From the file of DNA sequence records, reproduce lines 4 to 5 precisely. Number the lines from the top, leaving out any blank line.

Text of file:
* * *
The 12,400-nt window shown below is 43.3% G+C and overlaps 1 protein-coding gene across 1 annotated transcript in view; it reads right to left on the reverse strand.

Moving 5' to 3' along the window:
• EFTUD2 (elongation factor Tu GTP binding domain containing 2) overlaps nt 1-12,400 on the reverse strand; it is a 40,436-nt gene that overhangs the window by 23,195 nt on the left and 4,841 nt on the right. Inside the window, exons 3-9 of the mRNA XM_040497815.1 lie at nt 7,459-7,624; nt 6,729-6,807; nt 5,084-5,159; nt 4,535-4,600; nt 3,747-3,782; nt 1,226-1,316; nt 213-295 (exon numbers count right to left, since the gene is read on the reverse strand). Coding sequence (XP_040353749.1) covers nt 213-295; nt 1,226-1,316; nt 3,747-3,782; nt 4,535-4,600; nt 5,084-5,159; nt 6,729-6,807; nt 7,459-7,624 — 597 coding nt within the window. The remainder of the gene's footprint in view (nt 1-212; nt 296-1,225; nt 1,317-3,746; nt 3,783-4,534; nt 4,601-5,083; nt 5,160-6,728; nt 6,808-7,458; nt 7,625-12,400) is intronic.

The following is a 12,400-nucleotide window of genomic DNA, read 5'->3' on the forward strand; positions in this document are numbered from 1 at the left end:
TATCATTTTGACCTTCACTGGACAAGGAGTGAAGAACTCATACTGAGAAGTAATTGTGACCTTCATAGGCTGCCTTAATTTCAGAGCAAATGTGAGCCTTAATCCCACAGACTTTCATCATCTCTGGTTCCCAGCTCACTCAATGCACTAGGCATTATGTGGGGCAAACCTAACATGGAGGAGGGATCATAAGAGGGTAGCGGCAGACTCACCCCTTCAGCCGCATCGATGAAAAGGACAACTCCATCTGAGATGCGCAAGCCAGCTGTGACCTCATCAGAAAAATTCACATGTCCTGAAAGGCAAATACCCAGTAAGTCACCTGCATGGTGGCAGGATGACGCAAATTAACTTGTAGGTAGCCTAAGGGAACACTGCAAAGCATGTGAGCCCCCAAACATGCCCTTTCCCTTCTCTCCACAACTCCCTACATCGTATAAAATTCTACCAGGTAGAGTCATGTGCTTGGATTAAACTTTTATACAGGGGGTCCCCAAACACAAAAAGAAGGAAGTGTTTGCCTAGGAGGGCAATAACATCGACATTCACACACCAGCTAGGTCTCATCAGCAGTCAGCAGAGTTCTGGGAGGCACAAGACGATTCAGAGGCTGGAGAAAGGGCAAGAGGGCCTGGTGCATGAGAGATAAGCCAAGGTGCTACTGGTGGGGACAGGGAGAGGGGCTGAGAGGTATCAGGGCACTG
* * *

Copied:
The following is a 12,400-nucleotide window of genomic DNA, read 5'->3' on the forward strand; positions in this document are numbered from 1 at the left end:
TATCATTTTGACCTTCACTGGACAAGGAGTGAAGAACTCATACTGAGAAGTAATTGTGACCTTCATAGGCTGCCTTAATTTCAGAGCAAATGTGAGCCTTAATCCCACAGACTTTCATCATCTCTGGTTCCCAGCTCACTCAATGCACTAGGCATTATGTGGGGCAAACCTAACATGGAGGAGGGATCATAAGAGGGTAGCGGCAGACTCACCCCTTCAGCCGCATCGATGAAAAGGACAACTCCATCTGAGATGCGCAAGCCAGCTGTGACCTCATCAGAAAAATTCACATGTCCTGAAAGGCAAATACCCAGTAAGTCACCTGCATGGTGGCAGGATGACGCAAATTAACTTGTAGGTAGCCTAAGGGAACACTGCAAAGCATGTGAGCCCCCAAACATGCCCTTTCCCTTCTCTCCACAACTCCCTACATCGTATAAAATTCTACCAGGTAGAGTCATGTGCTTGGATTAAACTTTTATACAGGGGGTCCCCAAACACAAAAAGAAGGAAGTGTTTGCCTAGGAGGGCAATAACATCGACATTCACACACCAGCTAGGTCTCATCAGCAGTCAGCAGAGTTCTGGGAGGCACAAGACGATTCAGAGGCTGGAGAAAGGGCAAGAGGGCCTGGTGCATGAGAGATAAGCCAAGGTGCTACTGGTGGGGACAGGGAGAGGGGCTGAGAGGTATCAGGGCACTG